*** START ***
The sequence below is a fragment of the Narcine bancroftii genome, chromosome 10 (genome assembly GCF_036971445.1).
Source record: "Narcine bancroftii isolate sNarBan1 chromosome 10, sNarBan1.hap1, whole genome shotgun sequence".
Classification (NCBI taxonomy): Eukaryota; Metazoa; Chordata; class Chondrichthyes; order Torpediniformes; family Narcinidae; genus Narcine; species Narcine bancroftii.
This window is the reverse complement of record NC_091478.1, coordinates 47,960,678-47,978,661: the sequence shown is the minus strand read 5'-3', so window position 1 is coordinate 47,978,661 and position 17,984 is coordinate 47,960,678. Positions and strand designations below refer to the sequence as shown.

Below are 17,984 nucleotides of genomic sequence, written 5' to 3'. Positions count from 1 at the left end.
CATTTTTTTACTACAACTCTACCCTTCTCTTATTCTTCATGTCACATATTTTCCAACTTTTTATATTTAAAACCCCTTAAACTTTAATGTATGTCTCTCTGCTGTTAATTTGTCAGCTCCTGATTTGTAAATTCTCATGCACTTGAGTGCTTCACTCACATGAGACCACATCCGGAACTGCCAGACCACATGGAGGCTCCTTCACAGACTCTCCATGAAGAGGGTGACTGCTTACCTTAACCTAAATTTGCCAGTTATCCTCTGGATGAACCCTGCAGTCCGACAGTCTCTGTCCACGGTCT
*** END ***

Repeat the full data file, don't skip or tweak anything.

The sequence below is a fragment of the Narcine bancroftii genome, chromosome 10 (genome assembly GCF_036971445.1).
Source record: "Narcine bancroftii isolate sNarBan1 chromosome 10, sNarBan1.hap1, whole genome shotgun sequence".
Classification (NCBI taxonomy): Eukaryota; Metazoa; Chordata; class Chondrichthyes; order Torpediniformes; family Narcinidae; genus Narcine; species Narcine bancroftii.
This window is the reverse complement of record NC_091478.1, coordinates 47,960,678-47,978,661: the sequence shown is the minus strand read 5'-3', so window position 1 is coordinate 47,978,661 and position 17,984 is coordinate 47,960,678. Positions and strand designations below refer to the sequence as shown.

Below are 17,984 nucleotides of genomic sequence, written 5' to 3'. Positions count from 1 at the left end.
CATTTTTTTACTACAACTCTACCCTTCTCTTATTCTTCATGTCACATATTTTCCAACTTTTTATATTTAAAACCCCTTAAACTTTAATGTATGTCTCTCTGCTGTTAATTTGTCAGCTCCTGATTTGTAAATTCTCATGCACTTGAGTGCTTCACTCACATGAGACCACATCCGGAACTGCCAGACCACATGGAGGCTCCTTCACAGACTCTCCATGAAGAGGGTGACTGCTTACCTTAACCTAAATTTGCCAGTTATCCTCTGGATGAACCCTGCAGTCCGACAGTCTCTGTCCACGGTCT